The 50-year-old fired a second round two-under 70 on Friday to sit four strokes behind the leaders and said if he can get a better feel for the course's large, sloping greens, he has a shot at winning his sixth major title.
"I'm driving like a stallion. I'm hitting the ball great," Mickelson told reporters.
"And I'm putting awful. If I get that fixed for the weekend, I'm going to make a run."
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Mickelson is swinging a 47.5-inch driver at the tournament and has been long and accurate from the tee box but is putting well below the field average, highlighted by an ugly three putt on par-four third for bogey on Friday.
"I'm very frustrated and disappointed with the way I've putted," he said.
"I've let eight, nine, 10 shots on the green, and it's pathetic. I'm going to fix that and hopefully make a run. But you can't make those mistakes in this field.
"But we've got 36 more holes, and I'm playing well enough to keep me in it."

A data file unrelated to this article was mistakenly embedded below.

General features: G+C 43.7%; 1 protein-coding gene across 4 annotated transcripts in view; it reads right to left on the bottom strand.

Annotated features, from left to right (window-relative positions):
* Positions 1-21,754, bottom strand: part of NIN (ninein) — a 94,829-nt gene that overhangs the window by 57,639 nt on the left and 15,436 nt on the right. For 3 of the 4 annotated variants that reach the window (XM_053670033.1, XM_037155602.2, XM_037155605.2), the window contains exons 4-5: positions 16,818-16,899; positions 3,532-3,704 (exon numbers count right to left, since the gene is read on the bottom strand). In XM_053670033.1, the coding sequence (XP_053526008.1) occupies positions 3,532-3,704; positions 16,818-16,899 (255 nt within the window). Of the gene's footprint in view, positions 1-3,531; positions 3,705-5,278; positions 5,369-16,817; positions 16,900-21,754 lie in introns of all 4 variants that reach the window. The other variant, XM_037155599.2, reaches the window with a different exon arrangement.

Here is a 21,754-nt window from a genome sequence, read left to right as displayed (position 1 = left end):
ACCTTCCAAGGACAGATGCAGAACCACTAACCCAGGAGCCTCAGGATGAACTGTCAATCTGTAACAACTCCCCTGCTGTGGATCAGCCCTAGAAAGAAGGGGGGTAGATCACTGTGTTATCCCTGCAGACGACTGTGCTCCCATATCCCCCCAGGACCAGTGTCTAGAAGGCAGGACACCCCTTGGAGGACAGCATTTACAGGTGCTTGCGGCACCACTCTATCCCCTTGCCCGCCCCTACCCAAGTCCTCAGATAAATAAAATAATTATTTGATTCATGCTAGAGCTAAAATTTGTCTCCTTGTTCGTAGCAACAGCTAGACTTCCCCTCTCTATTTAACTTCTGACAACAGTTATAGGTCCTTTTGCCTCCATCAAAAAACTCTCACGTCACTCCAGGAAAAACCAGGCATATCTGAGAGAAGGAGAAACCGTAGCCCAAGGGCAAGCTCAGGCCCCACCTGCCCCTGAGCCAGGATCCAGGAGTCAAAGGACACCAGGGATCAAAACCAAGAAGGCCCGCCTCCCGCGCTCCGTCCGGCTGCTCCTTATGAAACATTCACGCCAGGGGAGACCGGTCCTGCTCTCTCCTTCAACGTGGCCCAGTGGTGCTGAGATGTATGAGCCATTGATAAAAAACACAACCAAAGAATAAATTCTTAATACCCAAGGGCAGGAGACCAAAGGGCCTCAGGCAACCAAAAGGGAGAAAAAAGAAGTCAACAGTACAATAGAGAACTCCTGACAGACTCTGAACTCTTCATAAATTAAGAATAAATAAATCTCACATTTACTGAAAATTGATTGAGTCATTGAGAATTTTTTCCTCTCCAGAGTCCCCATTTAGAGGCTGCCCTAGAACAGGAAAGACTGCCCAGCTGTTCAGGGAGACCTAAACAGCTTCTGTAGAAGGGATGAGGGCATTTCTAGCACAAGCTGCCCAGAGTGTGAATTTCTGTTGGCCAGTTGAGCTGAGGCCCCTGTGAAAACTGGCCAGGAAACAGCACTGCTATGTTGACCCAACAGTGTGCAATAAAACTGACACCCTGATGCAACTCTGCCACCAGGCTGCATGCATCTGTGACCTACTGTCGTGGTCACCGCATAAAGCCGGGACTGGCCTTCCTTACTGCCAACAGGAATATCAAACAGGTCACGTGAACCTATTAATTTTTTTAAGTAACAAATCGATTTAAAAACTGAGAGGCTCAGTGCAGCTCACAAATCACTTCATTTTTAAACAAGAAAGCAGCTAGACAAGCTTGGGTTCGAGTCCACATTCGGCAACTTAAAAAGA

This year's Masters is truly like no other, having been pushed from April to November with no fans are in attendance due to the COVID-19 pandemic.
But Mickelson said his most important supporter is all the gallery he needs - his wife Amy.
"She is the most charismatic, intelligent, dynamic person I've ever met, and her energy and support means more to me than anything," he said.
"To be able to see her out here and have her on holes that she's never been able to see before, like 12 and 13, is an experience of a lifetime for both of us. I'm so happy she's here." (Reporting by Rory Carroll in Los Angeles; Editing by William Mallard)
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